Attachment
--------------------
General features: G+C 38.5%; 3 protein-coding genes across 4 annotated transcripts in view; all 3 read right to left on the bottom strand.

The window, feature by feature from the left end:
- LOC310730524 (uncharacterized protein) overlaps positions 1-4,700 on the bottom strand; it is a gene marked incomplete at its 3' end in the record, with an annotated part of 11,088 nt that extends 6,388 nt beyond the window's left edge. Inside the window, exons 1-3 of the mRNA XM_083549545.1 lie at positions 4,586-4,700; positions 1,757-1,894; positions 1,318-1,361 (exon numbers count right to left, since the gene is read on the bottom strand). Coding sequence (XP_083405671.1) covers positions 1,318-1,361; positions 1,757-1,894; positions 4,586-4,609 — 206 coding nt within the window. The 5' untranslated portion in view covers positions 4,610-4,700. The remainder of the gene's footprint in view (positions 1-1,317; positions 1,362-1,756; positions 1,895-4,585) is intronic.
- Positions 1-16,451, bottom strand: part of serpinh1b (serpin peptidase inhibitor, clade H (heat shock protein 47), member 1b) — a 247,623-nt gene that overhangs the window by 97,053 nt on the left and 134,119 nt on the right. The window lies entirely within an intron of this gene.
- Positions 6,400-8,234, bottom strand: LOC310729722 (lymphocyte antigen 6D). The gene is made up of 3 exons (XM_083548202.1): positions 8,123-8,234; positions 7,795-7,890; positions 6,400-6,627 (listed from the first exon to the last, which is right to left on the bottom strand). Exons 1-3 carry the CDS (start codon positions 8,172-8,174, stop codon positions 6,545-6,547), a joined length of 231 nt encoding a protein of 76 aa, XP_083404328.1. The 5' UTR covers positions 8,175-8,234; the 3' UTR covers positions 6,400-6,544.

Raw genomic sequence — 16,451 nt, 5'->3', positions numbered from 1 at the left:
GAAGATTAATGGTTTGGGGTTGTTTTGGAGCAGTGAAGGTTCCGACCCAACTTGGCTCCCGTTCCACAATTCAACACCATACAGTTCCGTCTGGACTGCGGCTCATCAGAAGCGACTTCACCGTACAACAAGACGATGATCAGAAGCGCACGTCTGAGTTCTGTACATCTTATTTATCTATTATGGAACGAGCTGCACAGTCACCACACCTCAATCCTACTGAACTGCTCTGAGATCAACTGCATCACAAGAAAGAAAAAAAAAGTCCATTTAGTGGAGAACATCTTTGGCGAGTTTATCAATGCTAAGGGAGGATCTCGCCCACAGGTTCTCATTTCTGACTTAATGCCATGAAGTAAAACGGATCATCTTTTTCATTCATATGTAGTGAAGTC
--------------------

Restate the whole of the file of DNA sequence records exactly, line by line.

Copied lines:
General features: G+C 38.5%; 3 protein-coding genes across 4 annotated transcripts in view; all 3 read right to left on the bottom strand.

The window, feature by feature from the left end:
- LOC310730524 (uncharacterized protein) overlaps positions 1-4,700 on the bottom strand; it is a gene marked incomplete at its 3' end in the record, with an annotated part of 11,088 nt that extends 6,388 nt beyond the window's left edge. Inside the window, exons 1-3 of the mRNA XM_083549545.1 lie at positions 4,586-4,700; positions 1,757-1,894; positions 1,318-1,361 (exon numbers count right to left, since the gene is read on the bottom strand). Coding sequence (XP_083405671.1) covers positions 1,318-1,361; positions 1,757-1,894; positions 4,586-4,609 — 206 coding nt within the window. The 5' untranslated portion in view covers positions 4,610-4,700. The remainder of the gene's footprint in view (positions 1-1,317; positions 1,362-1,756; positions 1,895-4,585) is intronic.
- Positions 1-16,451, bottom strand: part of serpinh1b (serpin peptidase inhibitor, clade H (heat shock protein 47), member 1b) — a 247,623-nt gene that overhangs the window by 97,053 nt on the left and 134,119 nt on the right. The window lies entirely within an intron of this gene.
- Positions 6,400-8,234, bottom strand: LOC310729722 (lymphocyte antigen 6D). The gene is made up of 3 exons (XM_083548202.1): positions 8,123-8,234; positions 7,795-7,890; positions 6,400-6,627 (listed from the first exon to the last, which is right to left on the bottom strand). Exons 1-3 carry the CDS (start codon positions 8,172-8,174, stop codon positions 6,545-6,547), a joined length of 231 nt encoding a protein of 76 aa, XP_083404328.1. The 5' UTR covers positions 8,175-8,234; the 3' UTR covers positions 6,400-6,544.

Raw genomic sequence — 16,451 nt, 5'->3', positions numbered from 1 at the left:
GAAGATTAATGGTTTGGGGTTGTTTTGGAGCAGTGAAGGTTCCGACCCAACTTGGCTCCCGTTCCACAATTCAACACCATACAGTTCCGTCTGGACTGCGGCTCATCAGAAGCGACTTCACCGTACAACAAGACGATGATCAGAAGCGCACGTCTGAGTTCTGTACATCTTATTTATCTATTATGGAACGAGCTGCACAGTCACCACACCTCAATCCTACTGAACTGCTCTGAGATCAACTGCATCACAAGAAAGAAAAAAAAAGTCCATTTAGTGGAGAACATCTTTGGCGAGTTTATCAATGCTAAGGGAGGATCTCGCCCACAGGTTCTCATTTCTGACTTAATGCCATGAAGTAAAACGGATCATCTTTTTCATTCATATGTAGTGAAGTC